By Christian Coleman | We took the crushing news pretty hard. The TV adaptation of Octavia E. Butler’s “Kindred” didn’t get a fair chance when it was cancelled nearly a month and half after all eight episodes were uploaded in December 2022 to stream on Hulu. With the blessing of Butler’s estate, playwright and showrunner Branden Jacobs-Jenkins made bold choices—some of which might make Butler purists gasp—to modernize and expand upon Butler’s classic while staying true to her message.
7 posts from June 2023
By Eva Saulitis | Morning. Late June. Daytime breeze already ruffling the passage. While doing calisthenics on the beach, Olga spotted three blows threading upward in rapid succession against Gage Island, across the passage. Humpbacks. Some days, a particular quality of light, wind, and humidity made spouts stand out. Ralph, Mary, and I loaded up Whale 1. Since Elli was still sleeping, Olga stayed behind at camp. A few moments after departing, I spotted smaller, fuller blows off Squire Point. “Stop!” I yelled. The three of us stared through binoculars until the whales surfaced again—three orcas slinking close to shore, heading toward camp.
Beacon Press joins others across America and the world in commemorating the life of the patriotic whistleblower and decades-long anti-war activist Daniel Ellsberg (1931–2023).
By Leslie Feinberg | Capitalism is one of the most irrational economic systems imaginable: those who do the most, get the least, and those who do the least, get the most. How can such a system continue? It couldn’t if the vast, laboring majority got together to fight for a new, more equitable economy.
A Q&A with Sarah Rose Cavanagh | I was drawn into this topic for a few different reasons. First, I was watching the news and reading articles warning about a growing mental health crisis in our youth—and this was even before the beginning of the pandemic. As a college educator who studies psychology, and as the parent of a teenager, this news was of high concern to me, both personally and professionally. Second, I was observing these battles taking place in higher education, where one side argues that youth need more compassion, care, and flexibility, and the other side says that we’ve already given too much, and that young people need more challenge, exposure, and risk-taking.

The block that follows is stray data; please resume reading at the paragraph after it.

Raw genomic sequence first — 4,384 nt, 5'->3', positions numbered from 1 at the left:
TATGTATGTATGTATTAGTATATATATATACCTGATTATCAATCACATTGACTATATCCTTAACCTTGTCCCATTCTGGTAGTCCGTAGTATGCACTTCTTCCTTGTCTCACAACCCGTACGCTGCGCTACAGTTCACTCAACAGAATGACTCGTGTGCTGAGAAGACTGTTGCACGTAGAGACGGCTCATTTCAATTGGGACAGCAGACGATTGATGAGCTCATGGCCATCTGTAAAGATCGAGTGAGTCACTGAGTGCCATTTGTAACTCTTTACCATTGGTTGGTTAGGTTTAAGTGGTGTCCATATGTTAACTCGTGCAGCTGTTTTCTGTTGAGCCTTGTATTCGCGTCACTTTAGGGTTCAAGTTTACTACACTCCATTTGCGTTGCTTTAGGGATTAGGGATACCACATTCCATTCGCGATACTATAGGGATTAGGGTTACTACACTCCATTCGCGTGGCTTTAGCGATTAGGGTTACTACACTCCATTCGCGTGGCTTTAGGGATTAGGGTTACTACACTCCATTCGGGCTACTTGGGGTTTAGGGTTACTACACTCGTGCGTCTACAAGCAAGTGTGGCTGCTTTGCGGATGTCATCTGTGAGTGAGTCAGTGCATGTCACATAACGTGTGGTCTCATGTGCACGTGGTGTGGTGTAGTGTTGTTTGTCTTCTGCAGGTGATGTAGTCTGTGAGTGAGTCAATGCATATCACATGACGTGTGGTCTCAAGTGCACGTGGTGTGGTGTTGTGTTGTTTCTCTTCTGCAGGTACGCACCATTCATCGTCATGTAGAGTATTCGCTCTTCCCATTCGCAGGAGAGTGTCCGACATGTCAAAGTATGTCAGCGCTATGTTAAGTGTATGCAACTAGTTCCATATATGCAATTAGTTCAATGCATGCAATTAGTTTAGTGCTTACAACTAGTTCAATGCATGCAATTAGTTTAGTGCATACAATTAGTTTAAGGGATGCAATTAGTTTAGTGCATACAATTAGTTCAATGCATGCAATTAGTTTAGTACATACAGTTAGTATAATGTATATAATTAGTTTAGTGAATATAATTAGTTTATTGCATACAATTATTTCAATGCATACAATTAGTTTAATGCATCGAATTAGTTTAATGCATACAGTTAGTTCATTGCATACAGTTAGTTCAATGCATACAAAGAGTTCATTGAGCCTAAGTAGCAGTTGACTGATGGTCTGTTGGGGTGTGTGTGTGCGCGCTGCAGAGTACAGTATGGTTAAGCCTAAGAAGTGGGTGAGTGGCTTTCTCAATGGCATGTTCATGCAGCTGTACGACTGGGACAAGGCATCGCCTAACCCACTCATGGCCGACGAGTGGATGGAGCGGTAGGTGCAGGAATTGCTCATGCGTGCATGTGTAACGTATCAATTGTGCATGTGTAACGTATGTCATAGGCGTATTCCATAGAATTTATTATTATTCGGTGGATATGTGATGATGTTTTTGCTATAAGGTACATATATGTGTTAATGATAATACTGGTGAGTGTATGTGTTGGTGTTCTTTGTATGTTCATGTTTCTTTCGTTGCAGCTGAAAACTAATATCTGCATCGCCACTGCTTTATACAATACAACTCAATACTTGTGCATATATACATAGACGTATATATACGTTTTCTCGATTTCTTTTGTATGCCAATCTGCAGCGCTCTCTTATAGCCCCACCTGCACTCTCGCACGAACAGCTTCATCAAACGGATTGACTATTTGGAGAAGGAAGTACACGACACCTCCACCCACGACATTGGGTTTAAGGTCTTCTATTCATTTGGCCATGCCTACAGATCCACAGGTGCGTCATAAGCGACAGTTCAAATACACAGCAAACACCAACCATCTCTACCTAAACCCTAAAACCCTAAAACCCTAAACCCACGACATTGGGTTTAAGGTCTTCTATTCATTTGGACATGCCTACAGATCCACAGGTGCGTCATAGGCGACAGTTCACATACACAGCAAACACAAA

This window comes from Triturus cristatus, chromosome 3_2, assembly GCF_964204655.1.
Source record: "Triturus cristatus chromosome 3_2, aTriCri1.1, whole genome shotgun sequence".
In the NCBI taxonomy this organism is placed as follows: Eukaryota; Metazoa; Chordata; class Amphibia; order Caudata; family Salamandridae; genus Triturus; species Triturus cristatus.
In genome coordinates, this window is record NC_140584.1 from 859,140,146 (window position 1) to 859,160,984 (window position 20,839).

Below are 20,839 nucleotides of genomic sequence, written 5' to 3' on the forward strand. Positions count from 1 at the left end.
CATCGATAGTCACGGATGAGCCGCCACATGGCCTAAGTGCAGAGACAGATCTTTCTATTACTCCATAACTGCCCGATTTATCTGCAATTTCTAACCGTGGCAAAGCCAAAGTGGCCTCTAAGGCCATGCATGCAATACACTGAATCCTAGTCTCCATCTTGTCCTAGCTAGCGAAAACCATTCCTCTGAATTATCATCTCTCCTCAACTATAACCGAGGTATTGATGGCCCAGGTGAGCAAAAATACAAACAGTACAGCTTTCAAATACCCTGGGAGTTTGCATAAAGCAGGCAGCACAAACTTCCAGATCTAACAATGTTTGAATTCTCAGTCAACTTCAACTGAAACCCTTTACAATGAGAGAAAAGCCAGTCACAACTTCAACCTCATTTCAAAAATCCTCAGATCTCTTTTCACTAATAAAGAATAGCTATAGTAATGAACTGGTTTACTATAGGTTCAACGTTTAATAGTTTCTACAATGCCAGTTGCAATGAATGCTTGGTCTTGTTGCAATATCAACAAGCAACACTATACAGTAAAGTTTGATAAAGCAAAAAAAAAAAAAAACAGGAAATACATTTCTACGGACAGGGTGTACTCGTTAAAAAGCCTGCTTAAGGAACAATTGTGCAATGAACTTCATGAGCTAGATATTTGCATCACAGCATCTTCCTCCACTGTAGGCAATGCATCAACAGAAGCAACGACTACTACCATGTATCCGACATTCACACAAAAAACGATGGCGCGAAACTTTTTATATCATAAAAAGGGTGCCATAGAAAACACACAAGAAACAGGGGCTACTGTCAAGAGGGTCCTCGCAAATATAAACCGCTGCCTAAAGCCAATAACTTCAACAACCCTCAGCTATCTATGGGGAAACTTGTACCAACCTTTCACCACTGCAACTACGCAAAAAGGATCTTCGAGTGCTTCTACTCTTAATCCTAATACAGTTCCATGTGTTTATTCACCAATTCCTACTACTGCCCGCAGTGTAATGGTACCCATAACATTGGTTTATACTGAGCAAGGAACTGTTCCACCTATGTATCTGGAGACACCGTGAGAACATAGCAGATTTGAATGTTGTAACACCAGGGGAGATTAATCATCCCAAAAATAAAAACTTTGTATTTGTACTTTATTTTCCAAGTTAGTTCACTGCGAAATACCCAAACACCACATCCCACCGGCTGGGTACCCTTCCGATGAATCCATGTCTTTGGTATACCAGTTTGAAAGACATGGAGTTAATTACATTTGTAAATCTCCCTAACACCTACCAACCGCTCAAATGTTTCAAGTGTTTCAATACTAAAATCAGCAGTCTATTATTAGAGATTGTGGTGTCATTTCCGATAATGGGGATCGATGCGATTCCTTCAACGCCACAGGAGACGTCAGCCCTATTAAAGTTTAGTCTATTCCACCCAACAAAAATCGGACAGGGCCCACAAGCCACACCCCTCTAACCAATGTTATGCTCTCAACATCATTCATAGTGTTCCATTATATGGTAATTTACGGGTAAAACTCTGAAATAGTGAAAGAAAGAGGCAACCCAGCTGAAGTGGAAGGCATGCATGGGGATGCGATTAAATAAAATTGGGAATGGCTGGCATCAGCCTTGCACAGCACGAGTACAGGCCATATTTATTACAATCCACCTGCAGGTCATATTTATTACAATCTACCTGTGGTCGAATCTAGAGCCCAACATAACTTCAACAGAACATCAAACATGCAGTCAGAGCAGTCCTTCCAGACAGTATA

By Christian Coleman | Ah, Florida! The hottest tourist getaway where you can refine your tan, stoke your adrenaline on Disney World rides, and soak up state-sanctioned prejudice and ignorance under the sun. Joining fellow civil rights groups League of United Latin American Citizens and Equality Florida, the NAACP issued a travel advisory for the Sunshine State to warn tourists about the laws and policies that are “openly hostile toward African Americans, people of color, and LGBTQ+ individuals.” If Stefon from SNL were in charge of promoting DeSantisLand—gawd forbid!—he’d say this hot spot has everything.
By Brian Batugo | Asian American history must be included in the broader context of US history, especially given the increase in hate crimes and incidents resulting from xenophobic and racist rhetoric that falsely blamed the Asian American community for the coronavirus. Catherine Ceniza Choy’s “Asian American Histories of the United States” offers a significant counter-narrative that celebrates and highlights the historical support and collaboration between Black and Asian Americans, challenging the media’s portrayal of hostility between these racialized groups.